“Language police in Latvia is fighting the Russian language”: summary & disproof, 2019


The national media regulator of Latvia has temporarily suspended retranslation of the Russia 1 TV channel, at the same time when Russophobia is growing in the country. Language police in Latvia is fighting the Russian language. Latvian Russophobia has a particular angle against the Russian language. A language police is monitoring the use of Latvian in public places.


Recurring pro-Kremlin disinformation narrative about the discrimination of Russian speakers.

There is no language police in Latvia. The state institution, National Language Centre of Latvia, supervises the implementation of Official Language Law of Latvia that outlines the use of the state language (Latvian) in public sphere in Latvia and stipulates that “everyone has the right to present submissions and communicate in the official language [Latvian] in institutions, public and religious organisations and undertakings (companies)”. The Official Language Law in Latvia does not apply to the use of language in unofficial communications of the inhabitants of Latvia, in internal communications of national and ethnic groups, or in services, ceremonies, rituals and other kinds of religious activity of religious organisations. Read more here.  

Between 31 May 2017 and 22 May 2018, the National Electronic Mass Media Council (NEMMC) found several occurrences of hate speech and incitement to ethnic hatred in the programmes of the “Rossiya RTR” channel, namely “60 minutes” and “Sunday Night with Vladimir Solovyov”. For example, in the latter programme broadcast on May 22, 2018, NEMCC found “explicitly and repeatedly voiced hate speech against parts of the Ukrainian state”, including incitement to “hang and kill” certain Ukrainians.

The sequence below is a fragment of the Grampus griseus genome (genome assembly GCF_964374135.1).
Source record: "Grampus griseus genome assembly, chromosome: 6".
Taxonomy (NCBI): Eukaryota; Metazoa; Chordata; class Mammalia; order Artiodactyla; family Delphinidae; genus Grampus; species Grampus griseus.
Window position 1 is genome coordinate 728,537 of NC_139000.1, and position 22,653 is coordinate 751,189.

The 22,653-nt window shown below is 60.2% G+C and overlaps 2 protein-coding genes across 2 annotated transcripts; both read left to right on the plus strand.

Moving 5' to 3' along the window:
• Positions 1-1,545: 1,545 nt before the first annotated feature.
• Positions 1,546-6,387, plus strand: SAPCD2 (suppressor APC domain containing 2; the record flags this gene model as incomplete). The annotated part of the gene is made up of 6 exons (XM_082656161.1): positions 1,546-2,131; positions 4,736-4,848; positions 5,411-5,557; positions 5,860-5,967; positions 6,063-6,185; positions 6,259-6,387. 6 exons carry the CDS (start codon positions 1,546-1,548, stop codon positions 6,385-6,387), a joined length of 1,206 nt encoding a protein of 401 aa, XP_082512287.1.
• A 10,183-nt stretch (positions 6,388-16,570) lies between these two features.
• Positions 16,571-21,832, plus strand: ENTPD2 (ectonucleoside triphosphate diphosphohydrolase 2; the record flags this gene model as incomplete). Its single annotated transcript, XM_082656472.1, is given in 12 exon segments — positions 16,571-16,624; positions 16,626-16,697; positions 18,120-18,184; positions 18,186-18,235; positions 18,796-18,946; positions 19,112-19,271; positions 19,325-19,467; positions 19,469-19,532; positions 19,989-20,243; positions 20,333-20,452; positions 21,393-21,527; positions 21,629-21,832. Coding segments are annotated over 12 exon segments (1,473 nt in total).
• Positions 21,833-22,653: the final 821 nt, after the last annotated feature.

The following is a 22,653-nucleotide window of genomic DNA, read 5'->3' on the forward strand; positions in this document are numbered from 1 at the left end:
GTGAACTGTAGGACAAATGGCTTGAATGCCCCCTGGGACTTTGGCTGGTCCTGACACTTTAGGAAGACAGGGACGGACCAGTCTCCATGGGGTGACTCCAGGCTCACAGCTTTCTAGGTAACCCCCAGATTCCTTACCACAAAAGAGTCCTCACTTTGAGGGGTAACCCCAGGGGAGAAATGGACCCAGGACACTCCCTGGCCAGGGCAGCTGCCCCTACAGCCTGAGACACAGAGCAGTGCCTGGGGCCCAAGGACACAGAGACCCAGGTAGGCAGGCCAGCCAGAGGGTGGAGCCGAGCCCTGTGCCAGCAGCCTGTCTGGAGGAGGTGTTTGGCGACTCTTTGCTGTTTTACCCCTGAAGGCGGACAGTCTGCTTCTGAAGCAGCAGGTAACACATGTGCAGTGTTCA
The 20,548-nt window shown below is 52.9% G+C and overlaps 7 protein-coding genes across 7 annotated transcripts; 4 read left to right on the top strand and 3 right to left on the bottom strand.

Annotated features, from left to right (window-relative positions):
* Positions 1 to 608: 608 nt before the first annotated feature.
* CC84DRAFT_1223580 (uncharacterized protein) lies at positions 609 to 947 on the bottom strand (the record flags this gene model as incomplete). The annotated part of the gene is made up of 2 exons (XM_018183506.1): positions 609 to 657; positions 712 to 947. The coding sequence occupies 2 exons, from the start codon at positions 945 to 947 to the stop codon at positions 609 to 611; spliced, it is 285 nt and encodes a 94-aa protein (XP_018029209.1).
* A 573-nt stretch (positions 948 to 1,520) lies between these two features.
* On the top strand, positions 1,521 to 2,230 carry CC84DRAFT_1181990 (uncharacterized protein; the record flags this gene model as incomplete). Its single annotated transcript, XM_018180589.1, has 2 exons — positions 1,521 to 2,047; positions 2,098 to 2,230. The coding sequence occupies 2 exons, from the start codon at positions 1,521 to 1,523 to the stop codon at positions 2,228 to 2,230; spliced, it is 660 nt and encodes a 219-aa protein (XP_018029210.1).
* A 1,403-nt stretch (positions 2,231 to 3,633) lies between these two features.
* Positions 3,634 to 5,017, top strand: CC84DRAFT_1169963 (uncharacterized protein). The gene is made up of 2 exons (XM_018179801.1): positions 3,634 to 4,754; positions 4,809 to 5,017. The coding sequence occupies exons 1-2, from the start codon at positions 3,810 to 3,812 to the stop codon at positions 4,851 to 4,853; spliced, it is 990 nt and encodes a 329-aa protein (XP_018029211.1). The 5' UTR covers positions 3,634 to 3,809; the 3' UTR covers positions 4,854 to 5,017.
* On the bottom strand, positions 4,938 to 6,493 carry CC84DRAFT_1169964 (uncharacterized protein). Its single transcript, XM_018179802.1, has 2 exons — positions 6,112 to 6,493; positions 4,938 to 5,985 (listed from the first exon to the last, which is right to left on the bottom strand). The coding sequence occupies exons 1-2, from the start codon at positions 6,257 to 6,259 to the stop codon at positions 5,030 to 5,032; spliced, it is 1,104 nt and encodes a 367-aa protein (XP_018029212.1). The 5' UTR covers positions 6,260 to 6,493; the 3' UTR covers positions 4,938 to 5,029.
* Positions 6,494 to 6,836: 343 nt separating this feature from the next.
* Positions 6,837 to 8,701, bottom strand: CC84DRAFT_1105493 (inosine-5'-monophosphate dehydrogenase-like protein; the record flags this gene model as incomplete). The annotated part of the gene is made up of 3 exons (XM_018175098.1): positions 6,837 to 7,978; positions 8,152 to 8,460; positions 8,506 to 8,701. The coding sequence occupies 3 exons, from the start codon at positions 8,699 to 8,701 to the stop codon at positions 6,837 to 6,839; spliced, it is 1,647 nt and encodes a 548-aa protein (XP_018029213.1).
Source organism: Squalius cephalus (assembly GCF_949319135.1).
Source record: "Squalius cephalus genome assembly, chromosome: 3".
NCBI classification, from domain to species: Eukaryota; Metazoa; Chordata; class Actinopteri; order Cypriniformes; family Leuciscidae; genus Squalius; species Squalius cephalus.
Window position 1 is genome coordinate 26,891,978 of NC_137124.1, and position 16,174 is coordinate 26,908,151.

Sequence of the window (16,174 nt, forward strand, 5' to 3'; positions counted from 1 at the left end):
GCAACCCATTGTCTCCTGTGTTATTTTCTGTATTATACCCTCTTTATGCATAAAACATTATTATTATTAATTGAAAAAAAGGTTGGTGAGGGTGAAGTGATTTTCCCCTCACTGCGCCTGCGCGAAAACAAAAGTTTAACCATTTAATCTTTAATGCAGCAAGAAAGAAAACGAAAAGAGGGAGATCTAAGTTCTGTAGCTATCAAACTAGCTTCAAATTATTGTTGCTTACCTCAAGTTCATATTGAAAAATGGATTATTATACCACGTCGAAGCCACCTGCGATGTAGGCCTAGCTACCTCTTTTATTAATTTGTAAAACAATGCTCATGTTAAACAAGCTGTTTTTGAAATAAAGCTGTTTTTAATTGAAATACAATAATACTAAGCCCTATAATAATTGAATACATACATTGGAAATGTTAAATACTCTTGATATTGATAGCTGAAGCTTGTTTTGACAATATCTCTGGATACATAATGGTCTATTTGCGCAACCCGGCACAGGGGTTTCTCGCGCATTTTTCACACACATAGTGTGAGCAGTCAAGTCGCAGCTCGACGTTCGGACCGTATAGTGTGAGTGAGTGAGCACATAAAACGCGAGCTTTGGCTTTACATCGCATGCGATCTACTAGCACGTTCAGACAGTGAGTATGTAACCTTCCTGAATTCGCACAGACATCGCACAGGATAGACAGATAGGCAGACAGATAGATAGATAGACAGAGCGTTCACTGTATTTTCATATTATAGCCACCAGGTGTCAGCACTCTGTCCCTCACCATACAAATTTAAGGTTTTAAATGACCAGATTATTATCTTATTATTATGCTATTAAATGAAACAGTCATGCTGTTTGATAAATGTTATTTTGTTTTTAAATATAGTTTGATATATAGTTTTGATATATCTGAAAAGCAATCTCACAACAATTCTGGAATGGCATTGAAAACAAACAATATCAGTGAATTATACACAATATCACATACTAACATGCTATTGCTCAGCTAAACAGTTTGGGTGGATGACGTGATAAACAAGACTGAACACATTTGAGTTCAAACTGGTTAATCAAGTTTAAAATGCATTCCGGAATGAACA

According to the NEMMC, the programmes mentioned above were in violation of article 6 of the EU’s Audiovisual Media Services Directive (“Member States shall ensure by appropriate means that audiovisual media services provided by media service providers under their jurisdiction do not contain any incitement to hatred based on race, sex, religion or nationality”); This was the reason given for suspending the broadcasting in Latvia for three months.

For more information, see here and here.

Document data: The Disinformation Review No. 135, 03.02.2019. Reference is being made to a news story from a Russian state-owned TV channel. Link: https://euvsdisinfo.eu/report/language-police-in-latvia-is-fighting-the-russian-language/ Notably the East StratCom Task Force, while belonging to the EU European External Action Service, makes a disclaimer that its publication does not represent an official EU position.

Publisher’s notes: the issue of Russia’s TV is not directly related to Latvia’s minorities, so it will not be commented on here. Concerning the existence of a language police, the authors are trying to split hairs. Indeed, the State Language Centre is not called (!) “language police” officially. However, it does inspect private enterprises and impose fines. The relevant subdivision of the SLC is called Language Control Department, and its officials are called inspectors. They are not investigating criminal cases – but neither are many of the municipal police units, so the distinction between language inspectors and police officers is purely a linguistic one.

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